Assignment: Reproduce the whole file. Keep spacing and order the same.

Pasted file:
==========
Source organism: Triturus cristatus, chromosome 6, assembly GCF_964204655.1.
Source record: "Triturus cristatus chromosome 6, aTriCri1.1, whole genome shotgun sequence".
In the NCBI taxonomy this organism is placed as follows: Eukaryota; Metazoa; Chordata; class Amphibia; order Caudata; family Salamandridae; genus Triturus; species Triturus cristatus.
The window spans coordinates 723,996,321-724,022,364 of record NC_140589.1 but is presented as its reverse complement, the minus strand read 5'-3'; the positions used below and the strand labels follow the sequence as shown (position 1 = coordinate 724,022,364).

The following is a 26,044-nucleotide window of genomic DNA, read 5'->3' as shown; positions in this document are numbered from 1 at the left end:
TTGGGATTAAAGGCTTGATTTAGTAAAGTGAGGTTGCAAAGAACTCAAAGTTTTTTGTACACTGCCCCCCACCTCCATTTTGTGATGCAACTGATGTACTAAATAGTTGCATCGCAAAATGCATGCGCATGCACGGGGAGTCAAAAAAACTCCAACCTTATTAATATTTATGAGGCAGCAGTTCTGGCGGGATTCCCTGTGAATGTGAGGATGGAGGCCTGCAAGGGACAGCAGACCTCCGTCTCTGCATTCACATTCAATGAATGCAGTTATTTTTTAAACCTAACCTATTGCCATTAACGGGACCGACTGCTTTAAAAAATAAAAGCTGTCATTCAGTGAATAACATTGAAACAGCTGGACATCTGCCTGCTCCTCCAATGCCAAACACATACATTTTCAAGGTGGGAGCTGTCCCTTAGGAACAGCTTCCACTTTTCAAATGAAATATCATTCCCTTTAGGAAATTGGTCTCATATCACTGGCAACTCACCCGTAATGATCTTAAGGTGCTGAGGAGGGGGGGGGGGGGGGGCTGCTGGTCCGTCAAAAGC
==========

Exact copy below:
Source organism: Triturus cristatus, chromosome 6, assembly GCF_964204655.1.
Source record: "Triturus cristatus chromosome 6, aTriCri1.1, whole genome shotgun sequence".
In the NCBI taxonomy this organism is placed as follows: Eukaryota; Metazoa; Chordata; class Amphibia; order Caudata; family Salamandridae; genus Triturus; species Triturus cristatus.
The window spans coordinates 723,996,321-724,022,364 of record NC_140589.1 but is presented as its reverse complement, the minus strand read 5'-3'; the positions used below and the strand labels follow the sequence as shown (position 1 = coordinate 724,022,364).

The following is a 26,044-nucleotide window of genomic DNA, read 5'->3' as shown; positions in this document are numbered from 1 at the left end:
TTGGGATTAAAGGCTTGATTTAGTAAAGTGAGGTTGCAAAGAACTCAAAGTTTTTTGTACACTGCCCCCCACCTCCATTTTGTGATGCAACTGATGTACTAAATAGTTGCATCGCAAAATGCATGCGCATGCACGGGGAGTCAAAAAAACTCCAACCTTATTAATATTTATGAGGCAGCAGTTCTGGCGGGATTCCCTGTGAATGTGAGGATGGAGGCCTGCAAGGGACAGCAGACCTCCGTCTCTGCATTCACATTCAATGAATGCAGTTATTTTTTAAACCTAACCTATTGCCATTAACGGGACCGACTGCTTTAAAAAATAAAAGCTGTCATTCAGTGAATAACATTGAAACAGCTGGACATCTGCCTGCTCCTCCAATGCCAAACACATACATTTTCAAGGTGGGAGCTGTCCCTTAGGAACAGCTTCCACTTTTCAAATGAAATATCATTCCCTTTAGGAAATTGGTCTCATATCACTGGCAACTCACCCGTAATGATCTTAAGGTGCTGAGGAGGGGGGGGGGGGGGGGCTGCTGGTCCGTCAAAAGC